The easy way to level a travel trailer
Automatic leveling systems have come a long way to the point where even some travel trailers have seven-point automatic leveling systems such Keystone’s Outback brand. However you can save many thousands of dollars and simplify your RV experience with a set of Anderson leveling wedges instead.
I really like to write about products I’ve found that I use regularly on the road and the Anderson levelers are one of those products. Effectively they’re just a curved plastic wedge device but, in practice, they really make setting up camp a simple affair.
Last year I was on a business-related camping trip where I had to set Curby, our 19’ Rockwood Mini Lite travel trailer, up in a windy, rainy and miserable condition and the camp site I was assigned was about as on the level as a politician on the campaign trail. Fortunately I had my Anderson level with me and I had previously applied bubble level gauges to the front and side of my travel trailer.
Basically, I just backed the trailer onto the Anderson wedge until the bubble level indicated that I was level side-to-side. Simple. From that point on you use the trailer’s tongue jack to level it front to back and then set your stabilizer jacks.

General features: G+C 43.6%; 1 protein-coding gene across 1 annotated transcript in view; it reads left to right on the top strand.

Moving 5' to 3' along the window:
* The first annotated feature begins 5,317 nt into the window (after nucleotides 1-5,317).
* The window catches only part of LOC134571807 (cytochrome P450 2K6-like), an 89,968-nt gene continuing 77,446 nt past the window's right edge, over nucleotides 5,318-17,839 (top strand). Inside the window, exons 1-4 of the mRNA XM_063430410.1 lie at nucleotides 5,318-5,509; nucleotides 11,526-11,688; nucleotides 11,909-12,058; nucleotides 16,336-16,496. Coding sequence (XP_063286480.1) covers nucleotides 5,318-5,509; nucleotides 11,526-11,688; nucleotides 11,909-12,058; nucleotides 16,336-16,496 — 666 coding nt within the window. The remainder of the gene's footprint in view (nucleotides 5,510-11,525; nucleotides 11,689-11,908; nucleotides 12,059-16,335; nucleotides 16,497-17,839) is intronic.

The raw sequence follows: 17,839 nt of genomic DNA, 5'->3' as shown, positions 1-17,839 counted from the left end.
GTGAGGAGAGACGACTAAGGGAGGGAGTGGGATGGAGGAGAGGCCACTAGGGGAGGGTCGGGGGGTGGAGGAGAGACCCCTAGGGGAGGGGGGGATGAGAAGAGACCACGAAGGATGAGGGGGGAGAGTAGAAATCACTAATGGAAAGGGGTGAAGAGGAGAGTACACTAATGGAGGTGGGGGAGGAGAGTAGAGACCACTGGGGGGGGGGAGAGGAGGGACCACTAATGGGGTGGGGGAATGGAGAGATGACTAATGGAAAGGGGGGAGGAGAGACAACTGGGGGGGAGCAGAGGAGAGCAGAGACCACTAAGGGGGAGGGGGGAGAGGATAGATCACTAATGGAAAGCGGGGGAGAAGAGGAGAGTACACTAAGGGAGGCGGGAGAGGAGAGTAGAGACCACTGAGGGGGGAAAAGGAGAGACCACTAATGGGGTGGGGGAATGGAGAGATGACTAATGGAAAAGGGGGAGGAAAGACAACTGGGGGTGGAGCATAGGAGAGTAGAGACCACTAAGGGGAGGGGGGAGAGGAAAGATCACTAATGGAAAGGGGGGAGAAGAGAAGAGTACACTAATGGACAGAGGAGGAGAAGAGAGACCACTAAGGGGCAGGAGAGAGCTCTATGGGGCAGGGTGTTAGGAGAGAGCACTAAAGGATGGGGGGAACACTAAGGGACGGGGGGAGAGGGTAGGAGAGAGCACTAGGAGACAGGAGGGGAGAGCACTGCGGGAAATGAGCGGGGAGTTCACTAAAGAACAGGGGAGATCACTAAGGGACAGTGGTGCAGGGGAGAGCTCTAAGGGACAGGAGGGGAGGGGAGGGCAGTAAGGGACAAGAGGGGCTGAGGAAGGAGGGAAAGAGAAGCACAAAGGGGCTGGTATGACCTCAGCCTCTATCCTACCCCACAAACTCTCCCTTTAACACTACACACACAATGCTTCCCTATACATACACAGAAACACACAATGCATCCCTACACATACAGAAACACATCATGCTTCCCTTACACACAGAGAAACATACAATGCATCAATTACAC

Unless you’re moving slowly you can have camp ready in just a few minutes with this methodology. It’s pretty great.
The Anderson wedges are relatively foolproof, starting about 1/2” thick on one end and going up to 4” thick on the other. Only once have I come across a paid campsite that was so off level that I wasn’t sure that it was going to work.
The wedges come with two pieces, the actual wedge that you drive onto as well as a smaller wedge that you use to lock the larger wedge in place. If you happen to have a two-axle trailer you’re going to have to get two sets of these and there is a package that includes all four of these pieces.
I’m a huge fan of simple things that my brain can understand and a plastic wedge falls into that category. I know that multi-point automatic leveling systems are becoming more widespread in their availability but I just love solutions that don’t involve a lot of mechanical wizardry to make them work. But I’d prefer plain old crank windows in my pickup, which are impossible to find.
While my trailer only has a single axle, most have two and there have been more than a few people who have complained that the Anderson wedges don’t fit well between the two wheels of two-axle trailers. While Anderson says that you can cut the tip off one of the levels to make their product fit better, Camco manufacturing has come out with a level that is similar to the Anderson product that will fit well in two-axle trailers.
Camco’s solution has a rubber surface on one side to avoid slipping and, I’m told, their product works really well.
Either way these simple wedges can make a big difference when you’re setting up camp and want to get to those beers in the fridge or those fish in the stream.
Another thing I like about the Anderson version of these is that you can set them on their side and put your tongue jack into them (something about that sentence just seems naughty) so they seems to have multiple uses.
Either way, these wedges are a part of what makes for StressLess Camping.